Sparked by a radio listener emailing the radio teatime show, this gave me the idea of looking at New Year’s Eve traditions.
The majority of us will be familiar with ‘First footing’ in Scotland – arriving at the hosts’s house with a lump of coal and a bottle of whisky, maybe also a coin and some salt.
How about Brazil, where they dress in white and have to jump seven waves?
Or Sicily where they eat lentils – which are supposed to resemble coins and guarantee prosperity in the coming year – or Norther Italy where rice is eaten for the same reason.
In Japan the bells are rung 108 times where each strike will remove 1 of the 108 earthly desires.
I haven’t checked this out from Steve G (who, by the way, wishes a happy 2024 to all our members) but in the Philippines, round items are important – 12 round fruits, 12 coins on the table and wearing polka dots … Steve??
Spaniards eat one grape on each strike of the clock and you need to make a wish whilst eating each grape.
In Ireland, they hit the wall with bread to knock all the evil spirits out of the house.
In Romania, they dress up as bears – sounds like fun and has memories of the 70’s/80’s when New Year’s Eve fancy dress parties were all the rage.
In Scandinavian countries, people jump off the furniture into the new year.
In Germany and Sweden (to be confirmed with daughter-in-law to be), they always watch the 1969 slapstick sketch of Dinner for One – The Countess & The Butler (available on YouTube) before a poetry reading, a choir singing and fireworks.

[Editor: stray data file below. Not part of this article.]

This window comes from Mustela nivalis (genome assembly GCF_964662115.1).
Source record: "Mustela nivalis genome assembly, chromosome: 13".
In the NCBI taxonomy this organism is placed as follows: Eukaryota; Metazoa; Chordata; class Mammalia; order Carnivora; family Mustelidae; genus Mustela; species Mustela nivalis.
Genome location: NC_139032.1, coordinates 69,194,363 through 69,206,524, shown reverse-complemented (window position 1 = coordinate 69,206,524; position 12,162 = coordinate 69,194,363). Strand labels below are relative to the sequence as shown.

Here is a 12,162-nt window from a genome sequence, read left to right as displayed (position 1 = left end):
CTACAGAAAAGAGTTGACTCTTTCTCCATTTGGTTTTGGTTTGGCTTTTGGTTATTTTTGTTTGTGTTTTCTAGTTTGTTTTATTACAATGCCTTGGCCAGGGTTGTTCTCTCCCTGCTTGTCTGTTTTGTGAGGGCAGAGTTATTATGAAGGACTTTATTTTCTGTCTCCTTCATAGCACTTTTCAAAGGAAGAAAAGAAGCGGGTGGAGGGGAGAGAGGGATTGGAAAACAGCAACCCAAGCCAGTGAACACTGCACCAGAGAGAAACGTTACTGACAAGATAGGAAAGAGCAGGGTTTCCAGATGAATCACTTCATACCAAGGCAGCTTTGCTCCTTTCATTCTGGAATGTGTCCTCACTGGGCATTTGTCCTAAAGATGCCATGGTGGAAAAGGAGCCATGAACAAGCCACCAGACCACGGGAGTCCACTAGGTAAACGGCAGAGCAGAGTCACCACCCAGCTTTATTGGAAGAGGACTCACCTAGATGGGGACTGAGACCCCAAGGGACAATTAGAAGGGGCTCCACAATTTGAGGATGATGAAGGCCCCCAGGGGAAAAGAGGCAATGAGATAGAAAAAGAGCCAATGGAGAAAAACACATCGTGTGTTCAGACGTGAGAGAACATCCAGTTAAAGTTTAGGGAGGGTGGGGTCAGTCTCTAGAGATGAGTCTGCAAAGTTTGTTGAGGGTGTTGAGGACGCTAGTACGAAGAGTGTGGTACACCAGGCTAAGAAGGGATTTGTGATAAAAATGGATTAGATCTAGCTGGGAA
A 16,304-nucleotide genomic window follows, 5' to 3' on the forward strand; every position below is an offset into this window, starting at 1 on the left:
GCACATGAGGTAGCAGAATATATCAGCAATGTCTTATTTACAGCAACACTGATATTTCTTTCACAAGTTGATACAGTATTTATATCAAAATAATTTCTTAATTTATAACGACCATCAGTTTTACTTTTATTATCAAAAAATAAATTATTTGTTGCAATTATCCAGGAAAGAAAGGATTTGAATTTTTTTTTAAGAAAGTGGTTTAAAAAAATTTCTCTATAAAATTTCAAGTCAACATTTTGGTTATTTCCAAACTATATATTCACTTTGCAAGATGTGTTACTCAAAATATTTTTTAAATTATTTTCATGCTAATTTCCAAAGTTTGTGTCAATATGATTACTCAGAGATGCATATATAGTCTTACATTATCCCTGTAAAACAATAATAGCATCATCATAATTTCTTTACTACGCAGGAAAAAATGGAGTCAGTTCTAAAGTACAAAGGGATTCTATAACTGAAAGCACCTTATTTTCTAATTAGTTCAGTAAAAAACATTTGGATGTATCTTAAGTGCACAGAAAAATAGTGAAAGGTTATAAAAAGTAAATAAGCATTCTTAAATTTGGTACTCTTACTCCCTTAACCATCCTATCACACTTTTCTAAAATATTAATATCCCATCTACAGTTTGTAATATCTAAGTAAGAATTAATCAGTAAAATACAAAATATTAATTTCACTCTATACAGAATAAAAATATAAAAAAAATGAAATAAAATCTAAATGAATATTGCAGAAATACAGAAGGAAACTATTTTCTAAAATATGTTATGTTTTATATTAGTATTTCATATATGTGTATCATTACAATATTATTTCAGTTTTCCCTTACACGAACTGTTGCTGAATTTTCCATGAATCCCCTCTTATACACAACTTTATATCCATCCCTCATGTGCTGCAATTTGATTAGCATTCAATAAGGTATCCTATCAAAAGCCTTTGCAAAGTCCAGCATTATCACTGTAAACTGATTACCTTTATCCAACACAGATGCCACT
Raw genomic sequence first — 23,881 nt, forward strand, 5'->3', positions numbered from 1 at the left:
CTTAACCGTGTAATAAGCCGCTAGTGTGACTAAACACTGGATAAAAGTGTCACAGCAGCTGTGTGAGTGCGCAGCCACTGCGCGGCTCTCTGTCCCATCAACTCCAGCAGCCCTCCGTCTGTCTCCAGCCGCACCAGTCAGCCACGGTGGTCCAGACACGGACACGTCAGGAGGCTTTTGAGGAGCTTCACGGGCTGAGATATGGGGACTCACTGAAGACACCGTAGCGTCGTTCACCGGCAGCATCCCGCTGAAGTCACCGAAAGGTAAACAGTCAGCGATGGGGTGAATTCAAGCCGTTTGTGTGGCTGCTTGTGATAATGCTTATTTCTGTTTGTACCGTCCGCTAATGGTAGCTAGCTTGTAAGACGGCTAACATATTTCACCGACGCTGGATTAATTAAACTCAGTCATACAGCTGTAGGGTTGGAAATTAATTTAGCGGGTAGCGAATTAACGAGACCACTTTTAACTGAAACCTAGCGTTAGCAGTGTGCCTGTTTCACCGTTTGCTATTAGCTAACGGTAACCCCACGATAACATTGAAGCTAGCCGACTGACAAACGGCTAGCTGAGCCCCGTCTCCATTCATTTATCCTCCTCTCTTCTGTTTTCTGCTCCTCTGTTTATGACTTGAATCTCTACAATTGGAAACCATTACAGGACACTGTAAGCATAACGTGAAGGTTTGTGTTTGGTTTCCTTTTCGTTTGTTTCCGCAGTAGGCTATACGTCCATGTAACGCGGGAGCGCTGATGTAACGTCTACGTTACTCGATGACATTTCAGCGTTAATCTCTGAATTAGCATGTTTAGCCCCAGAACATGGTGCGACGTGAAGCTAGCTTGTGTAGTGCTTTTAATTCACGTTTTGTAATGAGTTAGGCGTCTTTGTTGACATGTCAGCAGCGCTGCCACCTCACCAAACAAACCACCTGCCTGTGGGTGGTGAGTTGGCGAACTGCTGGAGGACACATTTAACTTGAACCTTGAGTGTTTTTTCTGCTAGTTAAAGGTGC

My first taste of an English New Year was being allowed to stay up and go outside where you would greet all your neighbours and see the new year in. Naively, I was expecting some visual scene and was very disappointed when everything looked the same 5 mins before midnight as 5 minutes afterwards but I did enjoy watching Kenneth McKellar on the television. I’m sure Jools Hollands’ Hootenanny didn’t take over straight away – he probably wasn’t born when KMcK was doing his thing!
In more recent years, fireworks seem to be the Order of the Day for every occasion from Guy Fawkes to Diwali to Weddings, Birthdays as well as New Year’s Eve.
So, whether you’re dancing in front of the tv; up in the midst London action; or safely tucked up in bed, we wish you all a very happy and healthy 2024 and hope you will join us in raising a glass to those who have left us and those who we have yet to meet as well as our family and friends.
Once you’ve danced to the New Year’s Day waltzes, polkas and marches from Vienna, the festive celebrations will have passed and we will see you on the green soon. Don’t forget the club comps. 10th January deadline is only 10 days away!